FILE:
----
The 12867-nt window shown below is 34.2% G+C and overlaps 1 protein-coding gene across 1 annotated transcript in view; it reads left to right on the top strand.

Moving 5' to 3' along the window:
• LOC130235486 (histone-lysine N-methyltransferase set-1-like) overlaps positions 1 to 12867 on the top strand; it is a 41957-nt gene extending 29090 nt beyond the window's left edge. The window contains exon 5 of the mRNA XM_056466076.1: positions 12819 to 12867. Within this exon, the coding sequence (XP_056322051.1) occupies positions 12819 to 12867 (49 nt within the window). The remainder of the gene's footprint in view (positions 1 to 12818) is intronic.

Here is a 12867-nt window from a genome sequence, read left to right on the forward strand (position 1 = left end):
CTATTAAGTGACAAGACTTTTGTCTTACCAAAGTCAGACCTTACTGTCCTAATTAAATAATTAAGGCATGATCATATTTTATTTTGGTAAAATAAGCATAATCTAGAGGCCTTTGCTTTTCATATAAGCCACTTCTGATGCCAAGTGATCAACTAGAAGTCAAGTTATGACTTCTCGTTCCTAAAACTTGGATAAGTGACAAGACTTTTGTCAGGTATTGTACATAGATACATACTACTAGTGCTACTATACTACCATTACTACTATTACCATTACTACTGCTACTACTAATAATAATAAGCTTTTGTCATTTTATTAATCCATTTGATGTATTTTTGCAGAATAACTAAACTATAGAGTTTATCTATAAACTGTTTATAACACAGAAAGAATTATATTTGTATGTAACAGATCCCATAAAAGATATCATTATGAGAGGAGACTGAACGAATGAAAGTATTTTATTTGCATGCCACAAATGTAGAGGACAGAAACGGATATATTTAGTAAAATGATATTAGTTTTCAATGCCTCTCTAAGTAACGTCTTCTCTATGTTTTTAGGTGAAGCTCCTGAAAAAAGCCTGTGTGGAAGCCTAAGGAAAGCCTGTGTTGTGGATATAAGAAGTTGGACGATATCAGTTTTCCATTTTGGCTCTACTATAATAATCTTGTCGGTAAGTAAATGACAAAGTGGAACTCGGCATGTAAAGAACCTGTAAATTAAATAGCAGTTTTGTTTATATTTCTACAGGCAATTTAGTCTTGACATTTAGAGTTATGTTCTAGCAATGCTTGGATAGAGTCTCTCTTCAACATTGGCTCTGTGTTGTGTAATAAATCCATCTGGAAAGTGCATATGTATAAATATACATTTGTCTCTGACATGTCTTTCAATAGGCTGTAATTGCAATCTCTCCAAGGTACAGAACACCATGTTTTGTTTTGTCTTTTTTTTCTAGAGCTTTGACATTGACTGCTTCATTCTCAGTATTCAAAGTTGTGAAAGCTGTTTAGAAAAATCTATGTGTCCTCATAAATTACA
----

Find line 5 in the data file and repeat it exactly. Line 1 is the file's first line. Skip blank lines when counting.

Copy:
CTATTAAGTGACAAGACTTTTGTCTTACCAAAGTCAGACCTTACTGTCCTAATTAAATAATTAAGGCATGATCATATTTTATTTTGGTAAAATAAGCATAATCTAGAGGCCTTTGCTTTTCATATAAGCCACTTCTGATGCCAAGTGATCAACTAGAAGTCAAGTTATGACTTCTCGTTCCTAAAACTTGGATAAGTGACAAGACTTTTGTCAGGTATTGTACATAGATACATACTACTAGTGCTACTATACTACCATTACTACTATTACCATTACTACTGCTACTACTAATAATAATAAGCTTTTGTCATTTTATTAATCCATTTGATGTATTTTTGCAGAATAACTAAACTATAGAGTTTATCTATAAACTGTTTATAACACAGAAAGAATTATATTTGTATGTAACAGATCCCATAAAAGATATCATTATGAGAGGAGACTGAACGAATGAAAGTATTTTATTTGCATGCCACAAATGTAGAGGACAGAAACGGATATATTTAGTAAAATGATATTAGTTTTCAATGCCTCTCTAAGTAACGTCTTCTCTATGTTTTTAGGTGAAGCTCCTGAAAAAAGCCTGTGTGGAAGCCTAAGGAAAGCCTGTGTTGTGGATATAAGAAGTTGGACGATATCAGTTTTCCATTTTGGCTCTACTATAATAATCTTGTCGGTAAGTAAATGACAAAGTGGAACTCGGCATGTAAAGAACCTGTAAATTAAATAGCAGTTTTGTTTATATTTCTACAGGCAATTTAGTCTTGACATTTAGAGTTATGTTCTAGCAATGCTTGGATAGAGTCTCTCTTCAACATTGGCTCTGTGTTGTGTAATAAATCCATCTGGAAAGTGCATATGTATAAATATACATTTGTCTCTGACATGTCTTTCAATAGGCTGTAATTGCAATCTCTCCAAGGTACAGAACACCATGTTTTGTTTTGTCTTTTTTTTCTAGAGCTTTGACATTGACTGCTTCATTCTCAGTATTCAAAGTTGTGAAAGCTGTTTAGAAAAATCTATGTGTCCTCATAAATTACA